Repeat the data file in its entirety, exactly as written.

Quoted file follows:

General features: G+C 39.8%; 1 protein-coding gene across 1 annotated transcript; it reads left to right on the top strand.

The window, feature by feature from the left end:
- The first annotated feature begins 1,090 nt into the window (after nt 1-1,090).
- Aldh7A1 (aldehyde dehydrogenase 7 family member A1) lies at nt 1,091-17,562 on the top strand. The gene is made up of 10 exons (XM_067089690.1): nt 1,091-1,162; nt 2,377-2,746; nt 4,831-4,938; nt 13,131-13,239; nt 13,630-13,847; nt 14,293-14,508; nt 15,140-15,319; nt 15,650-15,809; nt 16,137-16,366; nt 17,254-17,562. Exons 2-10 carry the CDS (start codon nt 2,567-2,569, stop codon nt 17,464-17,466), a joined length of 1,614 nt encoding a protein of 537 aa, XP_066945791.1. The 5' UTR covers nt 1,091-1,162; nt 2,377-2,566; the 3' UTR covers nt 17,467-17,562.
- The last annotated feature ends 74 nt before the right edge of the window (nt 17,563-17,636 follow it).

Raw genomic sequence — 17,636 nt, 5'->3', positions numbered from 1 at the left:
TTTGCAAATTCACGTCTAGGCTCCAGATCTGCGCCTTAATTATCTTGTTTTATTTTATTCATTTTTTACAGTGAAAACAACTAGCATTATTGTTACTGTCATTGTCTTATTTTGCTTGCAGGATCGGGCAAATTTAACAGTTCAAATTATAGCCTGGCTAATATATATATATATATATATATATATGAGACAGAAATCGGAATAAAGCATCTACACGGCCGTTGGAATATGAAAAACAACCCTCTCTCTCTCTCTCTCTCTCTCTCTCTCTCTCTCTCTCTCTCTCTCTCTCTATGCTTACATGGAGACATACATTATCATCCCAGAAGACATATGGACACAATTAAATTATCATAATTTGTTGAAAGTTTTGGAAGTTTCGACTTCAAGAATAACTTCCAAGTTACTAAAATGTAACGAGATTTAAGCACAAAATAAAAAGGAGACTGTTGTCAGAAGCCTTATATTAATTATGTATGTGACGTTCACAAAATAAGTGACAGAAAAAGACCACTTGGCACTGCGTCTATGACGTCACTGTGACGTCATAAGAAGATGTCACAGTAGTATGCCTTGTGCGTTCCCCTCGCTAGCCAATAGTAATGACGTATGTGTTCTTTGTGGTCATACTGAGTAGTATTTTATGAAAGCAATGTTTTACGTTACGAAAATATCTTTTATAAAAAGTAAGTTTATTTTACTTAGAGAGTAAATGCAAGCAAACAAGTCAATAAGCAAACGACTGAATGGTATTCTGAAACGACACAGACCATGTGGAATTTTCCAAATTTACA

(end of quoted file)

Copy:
General features: G+C 39.8%; 1 protein-coding gene across 1 annotated transcript; it reads left to right on the top strand.

The window, feature by feature from the left end:
- The first annotated feature begins 1,090 nt into the window (after nt 1-1,090).
- Aldh7A1 (aldehyde dehydrogenase 7 family member A1) lies at nt 1,091-17,562 on the top strand. The gene is made up of 10 exons (XM_067089690.1): nt 1,091-1,162; nt 2,377-2,746; nt 4,831-4,938; nt 13,131-13,239; nt 13,630-13,847; nt 14,293-14,508; nt 15,140-15,319; nt 15,650-15,809; nt 16,137-16,366; nt 17,254-17,562. Exons 2-10 carry the CDS (start codon nt 2,567-2,569, stop codon nt 17,464-17,466), a joined length of 1,614 nt encoding a protein of 537 aa, XP_066945791.1. The 5' UTR covers nt 1,091-1,162; nt 2,377-2,566; the 3' UTR covers nt 17,467-17,562.
- The last annotated feature ends 74 nt before the right edge of the window (nt 17,563-17,636 follow it).

Raw genomic sequence — 17,636 nt, 5'->3', positions numbered from 1 at the left:
TTTGCAAATTCACGTCTAGGCTCCAGATCTGCGCCTTAATTATCTTGTTTTATTTTATTCATTTTTTACAGTGAAAACAACTAGCATTATTGTTACTGTCATTGTCTTATTTTGCTTGCAGGATCGGGCAAATTTAACAGTTCAAATTATAGCCTGGCTAATATATATATATATATATATATATATGAGACAGAAATCGGAATAAAGCATCTACACGGCCGTTGGAATATGAAAAACAACCCTCTCTCTCTCTCTCTCTCTCTCTCTCTCTCTCTCTCTCTCTCTCTCTCTCTATGCTTACATGGAGACATACATTATCATCCCAGAAGACATATGGACACAATTAAATTATCATAATTTGTTGAAAGTTTTGGAAGTTTCGACTTCAAGAATAACTTCCAAGTTACTAAAATGTAACGAGATTTAAGCACAAAATAAAAAGGAGACTGTTGTCAGAAGCCTTATATTAATTATGTATGTGACGTTCACAAAATAAGTGACAGAAAAAGACCACTTGGCACTGCGTCTATGACGTCACTGTGACGTCATAAGAAGATGTCACAGTAGTATGCCTTGTGCGTTCCCCTCGCTAGCCAATAGTAATGACGTATGTGTTCTTTGTGGTCATACTGAGTAGTATTTTATGAAAGCAATGTTTTACGTTACGAAAATATCTTTTATAAAAAGTAAGTTTATTTTACTTAGAGAGTAAATGCAAGCAAACAAGTCAATAAGCAAACGACTGAATGGTATTCTGAAACGACACAGACCATGTGGAATTTTCCAAATTTACA